Major biotechnology funds fell to their lowest lows since January 2019 in Monday's session, continuing complex downtrends after failing to bounce back to 2018 highs in the first quarter. More ominously, accumulation readings in both major biotech exchange-traded funds (ETFs) have dropped to their lowest lows since 2017, signaling a quiet institutional exodus that could presage the start of breakdowns into multi-year bear markets.
We're less than 18 months away from the 2020 presidential election, and sharply divided political parties have found a common voice in attacking the growing power of big pharma and the biotech industry. The president has used his bully pulpit to keep pressure on these companies throughout his administration, but the threat of significant legislation continues and could escalate under a Democratic presidency.
Many biotech investors have been unmoved by D.C. jawboning, expecting the industry's massive lobbying efforts and deep pockets to brush aside any significant legislative efforts. They could be right, but massive donations have failed to slow deteriorating sentiment since 2015 scandals involving Valeant Pharmaceuticals, now Bausch Health Companies Inc. (BHC), and Martin Shkreli's Turing Pharmaceuticals.
SPDR S&P Biotech ETF (XBI)
The broad-based SPDR S&P Biotech ETF (XBI) topped out at $91.10 in July 2015 after a multi-year uptrend and sold off to the mid-$40s a few months later. It turned higher in 2016, entering a slow-motion uptick that finally completed a round trip into the prior high in January 2018. The fund struggled to find buyers in the next five months, adding just 10 points into June's all-time high at $101.55, ahead of a late-year decline that failed the breakout above the 2015 high before hitting a 21-month low in the mid-$60s in December.
A strong 2019 bounce stalled right at the .786 Fibonacci sell-off retracement level in early April, posting a lower high, ahead of persistent selling pressure that has now dumped the fund below the 50- and 200-day exponential moving averages (EMAs) for the first time since February. The .618 retracement level cuts through January's unfilled gap between $75 and $77, marking a logical downside target for the current sell-off leg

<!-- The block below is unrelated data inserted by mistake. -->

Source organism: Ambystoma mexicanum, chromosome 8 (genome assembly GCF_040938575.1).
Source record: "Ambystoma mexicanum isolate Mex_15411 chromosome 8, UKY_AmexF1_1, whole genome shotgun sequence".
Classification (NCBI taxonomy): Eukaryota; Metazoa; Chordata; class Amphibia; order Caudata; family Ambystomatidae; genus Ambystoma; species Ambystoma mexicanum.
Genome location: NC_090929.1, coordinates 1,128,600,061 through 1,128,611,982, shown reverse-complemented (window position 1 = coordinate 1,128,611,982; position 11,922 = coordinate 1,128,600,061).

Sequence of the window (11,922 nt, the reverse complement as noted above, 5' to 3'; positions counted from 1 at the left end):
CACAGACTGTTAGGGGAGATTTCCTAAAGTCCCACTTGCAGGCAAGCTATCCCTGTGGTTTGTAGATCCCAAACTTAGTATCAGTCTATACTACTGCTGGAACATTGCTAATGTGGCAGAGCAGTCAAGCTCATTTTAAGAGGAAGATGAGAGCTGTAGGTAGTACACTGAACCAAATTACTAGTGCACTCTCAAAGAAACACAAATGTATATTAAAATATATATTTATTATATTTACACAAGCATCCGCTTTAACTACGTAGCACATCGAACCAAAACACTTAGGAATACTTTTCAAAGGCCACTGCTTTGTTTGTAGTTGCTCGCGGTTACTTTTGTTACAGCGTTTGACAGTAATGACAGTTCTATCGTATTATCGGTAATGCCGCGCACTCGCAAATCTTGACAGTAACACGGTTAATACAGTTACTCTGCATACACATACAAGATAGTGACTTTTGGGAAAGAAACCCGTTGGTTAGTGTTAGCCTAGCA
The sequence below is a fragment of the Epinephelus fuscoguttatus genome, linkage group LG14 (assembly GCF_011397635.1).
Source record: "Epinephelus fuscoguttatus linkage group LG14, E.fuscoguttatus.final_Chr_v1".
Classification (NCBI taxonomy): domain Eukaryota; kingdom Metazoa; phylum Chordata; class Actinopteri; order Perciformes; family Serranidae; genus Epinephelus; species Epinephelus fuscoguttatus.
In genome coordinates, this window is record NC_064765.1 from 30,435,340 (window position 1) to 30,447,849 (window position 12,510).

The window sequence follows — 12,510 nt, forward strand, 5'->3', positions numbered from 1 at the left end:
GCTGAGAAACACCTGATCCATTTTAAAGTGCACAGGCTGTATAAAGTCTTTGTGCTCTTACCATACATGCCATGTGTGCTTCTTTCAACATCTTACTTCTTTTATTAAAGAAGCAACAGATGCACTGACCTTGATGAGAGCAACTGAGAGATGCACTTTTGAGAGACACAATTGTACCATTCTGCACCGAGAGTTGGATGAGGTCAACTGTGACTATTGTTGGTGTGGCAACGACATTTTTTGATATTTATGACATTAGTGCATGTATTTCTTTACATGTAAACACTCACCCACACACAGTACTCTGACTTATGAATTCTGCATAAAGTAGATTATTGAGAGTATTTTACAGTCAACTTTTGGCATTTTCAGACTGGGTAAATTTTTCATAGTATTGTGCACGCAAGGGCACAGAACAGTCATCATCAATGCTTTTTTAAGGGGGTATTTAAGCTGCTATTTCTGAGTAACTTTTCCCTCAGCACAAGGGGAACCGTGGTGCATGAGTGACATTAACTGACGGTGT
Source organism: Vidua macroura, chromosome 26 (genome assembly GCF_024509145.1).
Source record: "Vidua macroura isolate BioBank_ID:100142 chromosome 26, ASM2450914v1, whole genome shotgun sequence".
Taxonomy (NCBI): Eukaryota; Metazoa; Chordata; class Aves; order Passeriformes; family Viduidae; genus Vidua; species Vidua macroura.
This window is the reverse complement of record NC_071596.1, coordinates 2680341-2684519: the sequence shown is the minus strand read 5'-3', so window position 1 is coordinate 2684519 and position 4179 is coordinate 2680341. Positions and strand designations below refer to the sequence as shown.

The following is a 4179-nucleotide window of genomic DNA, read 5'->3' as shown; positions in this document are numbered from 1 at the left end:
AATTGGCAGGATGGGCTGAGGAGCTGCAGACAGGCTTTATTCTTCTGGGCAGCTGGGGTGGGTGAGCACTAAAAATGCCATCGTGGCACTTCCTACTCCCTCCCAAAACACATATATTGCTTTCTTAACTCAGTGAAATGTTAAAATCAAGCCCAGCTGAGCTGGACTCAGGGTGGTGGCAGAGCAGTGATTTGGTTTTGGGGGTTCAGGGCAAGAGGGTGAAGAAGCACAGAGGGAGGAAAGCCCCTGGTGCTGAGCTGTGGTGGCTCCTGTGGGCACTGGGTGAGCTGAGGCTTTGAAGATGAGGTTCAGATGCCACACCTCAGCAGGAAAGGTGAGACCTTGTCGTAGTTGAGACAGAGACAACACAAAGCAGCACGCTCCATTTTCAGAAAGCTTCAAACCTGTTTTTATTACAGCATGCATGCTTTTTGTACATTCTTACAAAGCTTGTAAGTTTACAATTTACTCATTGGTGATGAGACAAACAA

The on-balance volume (OBV) accumulation-distribution indicator tells a bearish tale, posting a series of lower highs and lower lows in the past year, indicating that institutional capital is hitting the sidelines. OBV has now dropped to the lowest low since January 2017, when the fund was trading more than 30 point lower than this morning's opening print. This divergence predicts that price will soon play catch-up to the downside.
iShares Nasdaq Biotechnology Index Fund (IBB)
The iShares Nasdaq Biotechnology Index Fund (IBB) tracks a market-cap weighted index that generates greater exposure to sector blue chips. A historic rally ended at the same time as the other fund in 2015, yielding a vertical decline into the February 2016 low at $80.00. The price tested that level three times into 2017 and turned higher, entering a choppy uptick that failed at the .786 Fibonacci retracement level in October 2018.
The fund fell nearly 28% into the December low and turned higher into 2019, carving a strong bounce that ended at the .786 sell-off retracement level in March. It broke new support at the 50- and 200-day EMAs a few days later and has continued to lose ground throughout the second quarter. This sell-off leg could reach the mid-$90s, completing the same proportional retracement as the broad-based fund.
OBV readings for IBB have held up slightly better than those of its rival, probably due a greater percentage of fund components with membership in other indices. However, accumulation at a two-year low is equally bearish when the price is trading at a five-month low, predicting that downside will continue after an inevitable oversold bounce. Given the high stakes, remaining sector shareholders may wish to consider exiting positions during that uptick.
The Bottom Line
Biotech funds are selling off while bearish sector internals reveal an aggressive exodus by the smart money.
Disclosure: The author held no positions in the aforementioned securities at the time of publication.